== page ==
We first invested in Suki in 2021. Our thesis was that clinical workflows would be the first impacted by AI, and beating incumbents would require an entire suite of solutions at lower cost. Suki is led by Founder & CEO Punit Soni, who previously served as CPO at Flipkart after leading the search and mobile application groups at Google. Punit’s product expertise has been valuable in healthcare, especially in a category selling directly to healthcare groups and EHRs. We see this manifest in Suki’s deep focus on UI and workflow, which has been a meaningful driver of adoption.

Suki’s unique technology picks up doctor/patient interactions ambiently and translates them into narrative via generative AI. Here’s how it works: A clinician asks Suki about her schedule for the day, and who the next patient is. The app pulls up all pertinent details of this next visit, prior actions taken, and starts listening ambiently. During the visit, the app synthesizes existing patient history data from disparate sources and identifies crucial gaps. The clinician focuses solely on providing good care, while AI is listening and taking complete session notes. Afterwards, the notes, synthesized and cleaned, are reviewed by the clinician, approved, and relevant information automatically shared:

  • Appointment details – symptoms, diagnoses, tests, results – added back to the EHR of choice
  • Details shared with other doctors as needed
  • Follow-up medical instructions are created
  • Prescriptions are scripted
  • Billing codes are assigned for insurance processing and reimbursement

All of this is done completely via AI, acting as the clinician copilot where the clinician has full review and edit control. Once reviewed and approved, the app preps the clinician with the details of the next patient. Altogether, this process leads to a 72% reduction in soul-sucking paperwork, happier clinicians, and healthier patients.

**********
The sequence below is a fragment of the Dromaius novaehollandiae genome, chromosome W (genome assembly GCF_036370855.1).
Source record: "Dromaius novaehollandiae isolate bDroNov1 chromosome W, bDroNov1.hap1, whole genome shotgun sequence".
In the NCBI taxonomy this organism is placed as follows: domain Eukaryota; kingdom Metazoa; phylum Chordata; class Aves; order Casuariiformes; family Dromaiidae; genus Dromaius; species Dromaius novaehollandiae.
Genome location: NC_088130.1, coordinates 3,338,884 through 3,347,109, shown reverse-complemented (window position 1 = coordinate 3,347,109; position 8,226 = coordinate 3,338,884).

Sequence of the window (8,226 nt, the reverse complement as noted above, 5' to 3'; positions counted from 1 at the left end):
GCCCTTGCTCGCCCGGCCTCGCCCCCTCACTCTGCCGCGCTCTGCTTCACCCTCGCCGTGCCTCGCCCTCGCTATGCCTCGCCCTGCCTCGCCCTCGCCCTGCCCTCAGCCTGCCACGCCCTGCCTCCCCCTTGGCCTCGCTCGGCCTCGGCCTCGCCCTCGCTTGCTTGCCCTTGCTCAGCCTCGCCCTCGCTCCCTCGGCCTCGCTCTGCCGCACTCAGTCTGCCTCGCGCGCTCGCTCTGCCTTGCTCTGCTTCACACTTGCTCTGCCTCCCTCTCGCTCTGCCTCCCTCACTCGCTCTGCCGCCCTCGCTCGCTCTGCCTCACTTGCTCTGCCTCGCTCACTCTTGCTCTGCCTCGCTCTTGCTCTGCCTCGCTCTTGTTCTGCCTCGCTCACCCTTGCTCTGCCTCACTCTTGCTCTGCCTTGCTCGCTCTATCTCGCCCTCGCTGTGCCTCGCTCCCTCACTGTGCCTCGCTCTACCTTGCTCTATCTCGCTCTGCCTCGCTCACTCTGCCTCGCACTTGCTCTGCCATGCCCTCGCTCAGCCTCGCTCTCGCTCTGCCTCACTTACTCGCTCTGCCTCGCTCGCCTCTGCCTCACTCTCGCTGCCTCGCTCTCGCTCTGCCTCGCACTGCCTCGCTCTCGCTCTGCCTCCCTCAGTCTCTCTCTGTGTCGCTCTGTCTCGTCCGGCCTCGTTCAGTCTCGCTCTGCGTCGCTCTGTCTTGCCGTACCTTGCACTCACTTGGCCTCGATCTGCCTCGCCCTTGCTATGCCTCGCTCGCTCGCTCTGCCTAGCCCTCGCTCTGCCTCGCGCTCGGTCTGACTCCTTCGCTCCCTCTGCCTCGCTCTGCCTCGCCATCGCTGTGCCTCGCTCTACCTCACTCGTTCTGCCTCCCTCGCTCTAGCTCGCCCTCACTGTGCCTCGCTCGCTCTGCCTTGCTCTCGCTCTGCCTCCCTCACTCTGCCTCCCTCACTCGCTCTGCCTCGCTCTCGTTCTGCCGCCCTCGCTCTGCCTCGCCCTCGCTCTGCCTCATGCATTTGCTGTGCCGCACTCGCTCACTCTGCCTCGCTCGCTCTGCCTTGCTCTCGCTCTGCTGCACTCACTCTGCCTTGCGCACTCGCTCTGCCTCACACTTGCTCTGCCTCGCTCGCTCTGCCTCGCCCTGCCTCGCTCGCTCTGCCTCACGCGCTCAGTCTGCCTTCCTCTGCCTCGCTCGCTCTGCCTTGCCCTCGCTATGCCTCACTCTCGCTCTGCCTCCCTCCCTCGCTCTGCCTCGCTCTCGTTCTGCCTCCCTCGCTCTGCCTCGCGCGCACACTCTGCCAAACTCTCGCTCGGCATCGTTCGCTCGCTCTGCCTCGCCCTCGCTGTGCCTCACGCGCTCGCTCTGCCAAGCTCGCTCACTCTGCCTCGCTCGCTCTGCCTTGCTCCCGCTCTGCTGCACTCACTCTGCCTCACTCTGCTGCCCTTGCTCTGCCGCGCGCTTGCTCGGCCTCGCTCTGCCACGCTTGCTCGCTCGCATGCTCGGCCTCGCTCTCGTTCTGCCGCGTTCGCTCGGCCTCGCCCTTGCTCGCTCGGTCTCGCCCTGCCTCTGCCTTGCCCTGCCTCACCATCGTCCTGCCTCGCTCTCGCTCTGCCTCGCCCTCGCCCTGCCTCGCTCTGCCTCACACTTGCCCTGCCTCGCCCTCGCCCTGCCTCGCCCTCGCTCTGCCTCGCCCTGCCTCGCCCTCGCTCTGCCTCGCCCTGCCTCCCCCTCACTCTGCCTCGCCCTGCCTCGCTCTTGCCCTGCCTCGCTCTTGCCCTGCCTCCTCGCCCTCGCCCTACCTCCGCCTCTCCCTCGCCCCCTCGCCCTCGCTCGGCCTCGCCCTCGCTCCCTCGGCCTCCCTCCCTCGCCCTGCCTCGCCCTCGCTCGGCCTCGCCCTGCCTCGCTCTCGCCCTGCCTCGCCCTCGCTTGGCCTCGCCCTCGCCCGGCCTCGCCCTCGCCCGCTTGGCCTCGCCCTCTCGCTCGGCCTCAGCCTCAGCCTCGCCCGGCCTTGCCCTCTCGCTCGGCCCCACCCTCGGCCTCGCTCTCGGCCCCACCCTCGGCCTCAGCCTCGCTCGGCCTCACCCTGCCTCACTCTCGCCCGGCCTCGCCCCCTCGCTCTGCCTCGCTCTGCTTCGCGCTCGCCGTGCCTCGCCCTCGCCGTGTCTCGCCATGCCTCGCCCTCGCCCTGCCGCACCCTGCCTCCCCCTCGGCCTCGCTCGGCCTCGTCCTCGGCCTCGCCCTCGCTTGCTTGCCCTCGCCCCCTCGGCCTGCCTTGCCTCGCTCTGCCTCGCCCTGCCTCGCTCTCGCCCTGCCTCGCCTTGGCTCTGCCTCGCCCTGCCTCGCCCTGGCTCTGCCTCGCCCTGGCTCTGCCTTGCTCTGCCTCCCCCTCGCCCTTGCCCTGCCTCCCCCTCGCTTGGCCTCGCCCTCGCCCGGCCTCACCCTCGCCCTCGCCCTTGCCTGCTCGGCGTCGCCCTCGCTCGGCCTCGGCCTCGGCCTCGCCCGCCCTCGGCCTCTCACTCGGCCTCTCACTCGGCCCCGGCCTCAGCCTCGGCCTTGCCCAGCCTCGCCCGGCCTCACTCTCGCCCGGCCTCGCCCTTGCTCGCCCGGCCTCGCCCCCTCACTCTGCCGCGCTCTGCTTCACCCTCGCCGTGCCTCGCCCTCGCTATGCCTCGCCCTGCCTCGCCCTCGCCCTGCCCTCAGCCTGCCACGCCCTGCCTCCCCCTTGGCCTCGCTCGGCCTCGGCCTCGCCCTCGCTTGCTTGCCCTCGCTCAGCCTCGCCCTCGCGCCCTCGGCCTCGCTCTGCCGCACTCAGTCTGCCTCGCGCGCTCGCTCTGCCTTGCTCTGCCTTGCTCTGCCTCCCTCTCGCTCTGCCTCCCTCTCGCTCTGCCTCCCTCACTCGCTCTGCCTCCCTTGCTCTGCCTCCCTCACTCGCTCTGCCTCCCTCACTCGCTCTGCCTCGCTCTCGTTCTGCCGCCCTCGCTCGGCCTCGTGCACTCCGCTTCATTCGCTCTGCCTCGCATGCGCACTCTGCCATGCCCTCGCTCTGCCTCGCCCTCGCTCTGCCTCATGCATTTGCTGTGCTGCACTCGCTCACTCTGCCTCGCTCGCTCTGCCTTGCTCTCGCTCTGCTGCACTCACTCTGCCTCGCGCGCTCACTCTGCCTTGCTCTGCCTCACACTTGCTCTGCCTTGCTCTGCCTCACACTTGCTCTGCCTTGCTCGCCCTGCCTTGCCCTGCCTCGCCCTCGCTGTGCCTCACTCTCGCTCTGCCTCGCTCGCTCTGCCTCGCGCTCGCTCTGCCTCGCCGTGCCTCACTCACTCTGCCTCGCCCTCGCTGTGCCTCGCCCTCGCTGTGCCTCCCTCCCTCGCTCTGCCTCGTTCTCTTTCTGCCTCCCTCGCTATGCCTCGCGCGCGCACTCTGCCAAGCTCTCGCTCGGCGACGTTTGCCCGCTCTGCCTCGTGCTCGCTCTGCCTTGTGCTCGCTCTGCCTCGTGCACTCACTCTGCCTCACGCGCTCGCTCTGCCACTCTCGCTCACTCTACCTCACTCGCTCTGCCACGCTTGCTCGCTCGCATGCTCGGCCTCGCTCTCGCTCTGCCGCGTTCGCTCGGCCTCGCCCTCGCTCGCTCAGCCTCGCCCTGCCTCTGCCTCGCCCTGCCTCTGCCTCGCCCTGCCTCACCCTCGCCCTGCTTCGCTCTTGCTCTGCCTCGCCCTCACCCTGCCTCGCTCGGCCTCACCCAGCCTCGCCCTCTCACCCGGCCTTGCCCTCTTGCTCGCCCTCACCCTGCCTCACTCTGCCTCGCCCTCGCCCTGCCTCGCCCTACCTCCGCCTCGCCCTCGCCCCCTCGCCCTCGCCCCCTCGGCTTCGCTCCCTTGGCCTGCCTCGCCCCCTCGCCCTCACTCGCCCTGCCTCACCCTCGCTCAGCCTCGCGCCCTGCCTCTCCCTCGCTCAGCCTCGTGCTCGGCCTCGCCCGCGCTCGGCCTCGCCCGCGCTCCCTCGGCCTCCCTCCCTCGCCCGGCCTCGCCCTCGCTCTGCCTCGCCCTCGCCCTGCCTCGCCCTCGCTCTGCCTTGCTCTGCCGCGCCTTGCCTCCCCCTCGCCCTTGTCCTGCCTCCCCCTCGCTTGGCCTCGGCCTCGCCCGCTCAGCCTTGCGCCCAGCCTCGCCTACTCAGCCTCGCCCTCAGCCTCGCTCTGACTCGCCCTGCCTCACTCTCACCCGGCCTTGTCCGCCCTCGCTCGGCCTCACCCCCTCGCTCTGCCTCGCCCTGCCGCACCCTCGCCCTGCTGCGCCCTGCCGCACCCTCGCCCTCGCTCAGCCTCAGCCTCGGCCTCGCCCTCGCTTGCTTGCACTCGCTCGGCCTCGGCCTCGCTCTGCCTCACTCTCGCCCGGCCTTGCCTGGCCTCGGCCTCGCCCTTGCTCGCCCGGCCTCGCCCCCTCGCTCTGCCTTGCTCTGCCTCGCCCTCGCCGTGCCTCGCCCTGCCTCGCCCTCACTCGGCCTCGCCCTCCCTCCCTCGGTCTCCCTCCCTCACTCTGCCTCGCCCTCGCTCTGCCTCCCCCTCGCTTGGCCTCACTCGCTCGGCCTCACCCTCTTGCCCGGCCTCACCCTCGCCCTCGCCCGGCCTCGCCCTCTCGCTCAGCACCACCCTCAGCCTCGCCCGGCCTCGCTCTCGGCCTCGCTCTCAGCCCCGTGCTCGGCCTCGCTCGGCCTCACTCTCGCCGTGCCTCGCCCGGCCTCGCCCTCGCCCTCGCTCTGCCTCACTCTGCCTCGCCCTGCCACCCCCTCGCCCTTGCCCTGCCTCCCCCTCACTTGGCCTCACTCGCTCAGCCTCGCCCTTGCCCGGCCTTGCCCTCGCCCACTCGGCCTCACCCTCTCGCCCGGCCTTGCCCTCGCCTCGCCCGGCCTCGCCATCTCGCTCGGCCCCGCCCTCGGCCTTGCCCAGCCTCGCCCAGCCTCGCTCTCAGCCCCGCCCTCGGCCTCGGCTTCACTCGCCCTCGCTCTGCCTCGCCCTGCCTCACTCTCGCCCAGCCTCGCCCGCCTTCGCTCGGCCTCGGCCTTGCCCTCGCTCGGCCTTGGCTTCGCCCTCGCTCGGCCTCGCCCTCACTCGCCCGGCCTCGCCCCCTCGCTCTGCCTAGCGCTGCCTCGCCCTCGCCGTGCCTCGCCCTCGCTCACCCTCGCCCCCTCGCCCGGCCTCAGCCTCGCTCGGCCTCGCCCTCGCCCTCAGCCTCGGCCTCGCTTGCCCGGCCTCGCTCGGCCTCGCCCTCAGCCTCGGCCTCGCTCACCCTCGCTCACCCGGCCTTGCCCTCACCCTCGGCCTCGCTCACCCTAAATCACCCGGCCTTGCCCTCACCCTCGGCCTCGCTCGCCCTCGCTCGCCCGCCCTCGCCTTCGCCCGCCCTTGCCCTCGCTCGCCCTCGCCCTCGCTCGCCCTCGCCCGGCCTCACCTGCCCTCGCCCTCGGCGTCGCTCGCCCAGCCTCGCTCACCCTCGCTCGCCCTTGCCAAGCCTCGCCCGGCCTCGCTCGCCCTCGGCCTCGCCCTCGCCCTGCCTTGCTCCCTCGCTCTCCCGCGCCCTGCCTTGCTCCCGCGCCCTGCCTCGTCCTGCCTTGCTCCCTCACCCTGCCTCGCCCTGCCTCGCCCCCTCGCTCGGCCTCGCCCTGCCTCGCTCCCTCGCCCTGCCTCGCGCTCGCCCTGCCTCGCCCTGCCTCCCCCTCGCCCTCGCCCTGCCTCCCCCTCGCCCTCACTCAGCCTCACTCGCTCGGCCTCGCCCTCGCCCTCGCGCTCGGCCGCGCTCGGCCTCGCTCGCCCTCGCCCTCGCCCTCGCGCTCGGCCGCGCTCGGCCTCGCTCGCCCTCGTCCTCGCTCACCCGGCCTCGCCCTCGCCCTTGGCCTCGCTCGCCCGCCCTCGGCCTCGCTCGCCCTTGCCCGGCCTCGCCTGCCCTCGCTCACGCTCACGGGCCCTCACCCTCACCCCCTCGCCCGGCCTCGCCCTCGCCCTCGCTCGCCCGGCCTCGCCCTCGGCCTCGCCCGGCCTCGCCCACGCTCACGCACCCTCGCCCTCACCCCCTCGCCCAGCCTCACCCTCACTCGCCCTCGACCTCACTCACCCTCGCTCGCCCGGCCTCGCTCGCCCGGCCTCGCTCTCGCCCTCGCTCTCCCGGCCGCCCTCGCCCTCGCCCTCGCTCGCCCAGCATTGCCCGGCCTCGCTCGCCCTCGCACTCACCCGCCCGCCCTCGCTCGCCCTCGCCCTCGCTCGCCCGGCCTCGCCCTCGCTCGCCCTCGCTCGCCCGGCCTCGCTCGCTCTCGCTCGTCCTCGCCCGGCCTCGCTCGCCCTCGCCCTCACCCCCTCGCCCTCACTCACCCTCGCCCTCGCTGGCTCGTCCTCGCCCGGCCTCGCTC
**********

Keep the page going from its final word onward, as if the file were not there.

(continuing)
Why is Suki differentiated? Suki Assistant can perform clinical documentation through ambient technology, dictation, or command, depending on which mode best suits the circumstance (i.e., in a noisy environment, as is often the case in hospitals, ambient technology struggles to record information effectively).

More importantly, Suki has true bi-directional integration with a hospital’s system of record. This enables a variety of workflows – for example, a clinician can start a note within their EHR, complete it in Suki, and send it back to the EHR at the click of a button. This is not only difficult to build, but also meaningfully more impactful for health professionals, as it drives real time savings compared to semi-accurate and poorly integrated ambient tools in the market.

As we get used to this inevitable future, we wonder how healthcare could have ever been done any differently. The answer is manually, with complex, error prone, and cumbersome processes. The optimism is AI can unlock $1 trillion of unrealized potential in the industry.

Conclusion

Healthcare has the perfect ingredients for AI disruption and the creation of big companies – a huge, inefficient market; abundant unstructured data; disparate manual processes; a growing customer base. Gen AI will re-imagine the industry in ways not possible with previous technologies.

Despite optimism, it is important to recognize that healthcare will continue to move slower than other more tech forward industries. Given sensitivity around healthcare data, there will be more stringent privacy and regulation requirements with healthcare tools, and a greater need for a human in the loop when implementing automation. Nonetheless, we are already starting to see it reshape the industry and we are excited to see the category develop in the years to come.

At March Capital, we are proud to back companies in the frontline of innovation and look forward to meeting new founders building the future of healthcare.